Death fuels new life in the garden, so we should delight in the signs of decay.
Rot… death… decay… decomposition… mouldering… disintegration. What sort of gardener has these kinds of images racing preternaturally through their everyday thoughts? Those like me, I guess (c’mon, there must be more of you out there). While everyone else is busy cooing about the ‘new shoots’ of spring and of ‘life returning to our plots’, I find myself, on the brink of the season of ‘bursting buds’, preoccupied with life that’s already been – and gone.
I know what’s to blame for my unseasonal about-face: the sunflowers. Last year I grew the giant-headed ‘Sunzilla’, primarily for the bees (nectar, pollen) and the birds (seeds). And for me. They are sturdy, thick-stemmed beasts, so I bequeathed them to autumn’s grasp, in the hope that their heavy, seed-laden heads would be stripped bare by ravenous posses of goldfinches or siskins. They never came. Instead, winter turned up and the fast-fragmenting discs began to drop their fat seeds, finding more willing diners at soil level: voles. In the space of a few nights, the seed-shedding gathered pace as – I’m guessing here – impatient furry eaters learnt to scale the thick dead stems.
The husks are now rotting, and the once-proud sunflower heads are mere nodding, fibrous skeletons. I went to pull them up, but just couldn’t do it, enthralled as I am by watching their slow disintegration, their return to earth. Even now they’re egged on toward collapse by another nocturnal tuck-in, as slugs rasp by night at their brown, decaying fibres. The one stem I did start to pull at was still held fast; sunflowers have some of the toughest, most fibrous and extensive roots of all our annual flowers. A few tugs and some soil heave later, it was the earthworms I spotted, burrowing inside the dead, rotting roots, that stopped my ‘pull up and tidy round’ efforts in their tracks. More feasting.
We easily forget that what our plants offer up into the seeable, above-ground dimension as stems, leaves and flowers is matched (and often surpassed) by what they splay out into the below-ground, hidden ecosystem of the soil, as far-reaching roots. If I leave them to rot, not only will the decaying roots feed earthworms and other soil fauna, but their hollow ghosts will become passageways through which air, water, and soil life in general commutes (don’t be tempted to wreck this fragile subterranean balance by needless digging). As the worms devour and digest dead roots, their casts – now supercharged with plant foods and growth stimulants – encourage even stronger, healthier plants. They must be ecstatic tucking into still-buried dahlia tubers turned to mush by winter frosts. Down in the dark root zone, death fuels life.
Nowhere is this more striking than in the garden beds I’ve revamped and enriched using ‘chipped branch wood’. Here, the slow, ongoing decay of sappy woody shreddings mixed into the soil, together with lashings of vintage leaf mould, has shifted life into top gear; soil activity from the macro (think big earthworms) to the micro is booming (see how I did it here). Fungal mycelium, the earth’s very own ‘internet’, weave their connecting strands throughout this subterranean world, linking mouldering, food-rich wood chips with the roots of our live, ravenous plants. This summer’s sunflowers could be the biggest yet, and I’m thinking of deploying some of this ‘death fuels life’ alchemy in my greenhouse, by mixing woody chips in with my peat-free potting composts. Some of the best-performing nature-friendly mixes are based on renewable composted bark and wood fibre (there’s the clue). Increasingly in my garden, rot equals results.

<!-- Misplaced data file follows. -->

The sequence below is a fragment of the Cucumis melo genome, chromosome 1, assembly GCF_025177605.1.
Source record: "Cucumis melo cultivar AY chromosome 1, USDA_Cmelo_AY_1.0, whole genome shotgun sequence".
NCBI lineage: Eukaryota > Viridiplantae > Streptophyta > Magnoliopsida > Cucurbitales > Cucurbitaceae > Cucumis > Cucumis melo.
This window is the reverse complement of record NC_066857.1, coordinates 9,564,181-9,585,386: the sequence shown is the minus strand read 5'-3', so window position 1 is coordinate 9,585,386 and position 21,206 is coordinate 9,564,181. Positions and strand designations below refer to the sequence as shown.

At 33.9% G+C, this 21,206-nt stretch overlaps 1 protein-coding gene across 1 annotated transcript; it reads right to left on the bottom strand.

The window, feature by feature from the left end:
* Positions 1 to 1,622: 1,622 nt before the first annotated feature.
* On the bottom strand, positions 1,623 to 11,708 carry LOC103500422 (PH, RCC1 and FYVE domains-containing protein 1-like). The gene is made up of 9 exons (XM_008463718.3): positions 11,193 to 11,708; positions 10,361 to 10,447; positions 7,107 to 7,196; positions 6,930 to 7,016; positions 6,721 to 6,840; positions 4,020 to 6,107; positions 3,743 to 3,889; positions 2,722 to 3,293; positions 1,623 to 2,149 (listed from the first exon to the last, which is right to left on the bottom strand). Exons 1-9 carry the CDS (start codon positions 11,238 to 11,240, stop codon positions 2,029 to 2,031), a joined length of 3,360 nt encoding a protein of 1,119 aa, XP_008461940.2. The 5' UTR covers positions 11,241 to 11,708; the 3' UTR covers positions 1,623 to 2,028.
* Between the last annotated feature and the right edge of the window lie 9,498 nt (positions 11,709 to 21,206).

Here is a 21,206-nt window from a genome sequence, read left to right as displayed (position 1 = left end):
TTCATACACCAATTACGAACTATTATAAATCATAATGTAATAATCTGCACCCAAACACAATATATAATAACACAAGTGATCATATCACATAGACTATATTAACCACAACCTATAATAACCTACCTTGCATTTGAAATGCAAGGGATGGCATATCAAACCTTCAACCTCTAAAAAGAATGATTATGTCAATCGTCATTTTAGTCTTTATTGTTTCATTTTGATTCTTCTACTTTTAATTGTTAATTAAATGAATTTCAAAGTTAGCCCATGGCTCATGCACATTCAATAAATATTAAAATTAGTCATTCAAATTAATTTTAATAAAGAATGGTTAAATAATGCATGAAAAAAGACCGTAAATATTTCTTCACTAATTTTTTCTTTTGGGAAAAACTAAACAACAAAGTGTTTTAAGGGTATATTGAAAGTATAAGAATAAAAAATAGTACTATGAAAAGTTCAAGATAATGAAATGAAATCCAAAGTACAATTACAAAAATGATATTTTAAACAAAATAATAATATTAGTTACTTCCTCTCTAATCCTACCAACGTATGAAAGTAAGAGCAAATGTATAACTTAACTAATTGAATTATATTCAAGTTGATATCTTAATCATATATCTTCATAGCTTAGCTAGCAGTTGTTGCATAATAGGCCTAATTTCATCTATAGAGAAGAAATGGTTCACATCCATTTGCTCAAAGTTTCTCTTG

Decomposition is my trusted, loyal ally. It’s what provides me with the leaf mould that I use to enrich soil, for mulching, or for DIY compost-making. Death is what sends autumn leaves falling; then, it’s mycelium-powered mouldering in my cages that starts to pull them apart, before their final, slow disintegration into handfuls of sweet-smelling ‘mould’. But as well as an annual shower of leaves, the oaks around my garden, now in their declining decades, offer me a more humdrum but equally valuable windfall: dead branches, which are ready to gather after a decent storm. They come fitted out with an inbuilt ecosystem (mycelium again, plus heaps of bugs, and often small, bright red worms burrowing beneath the lifting bark) and are swaddled in moss and lichen (and the odd fern).
I use them as rot-already-in-progress log piles for wildlife, with any spongey, well-rotted and crumbling sections going straight onto the compost heap. Tougher branches are used to weigh down the circles of plastic sheet I cover the heaps with, to stop their decaying contents getting sodden. The bigger and heavier branches are priceless for holding down black plastic sheeting, or layers of cardboard if I’m clearing a weedy patch using a rot-away sheet mulch. When the branches do eventually crumble, they go onto the compost heap, soon to power new life, while I look forward to the next storm.
Like last night’s – a real huff and puff and blow-your-garden-away howler. Few branches came down, but some of the sunflowers were finally felled, severed at last from their worm-nibbled anchors by the nagging wind. The endgame is in sight. Their roots have mostly gone, and now even vertigo-prone slugs will be able to take their night-time fill. Nudging the stems down into the mulch, within reach of decomposers, will hasten decay’s final act. Show over.
Bursting buds… new shoots… I can’t wait, but for now I’m rejoicing in my garden’s rot, in death and decay – and in the new life they promise.
Text and images © John Walker
Find John on Twitter @earthFgardener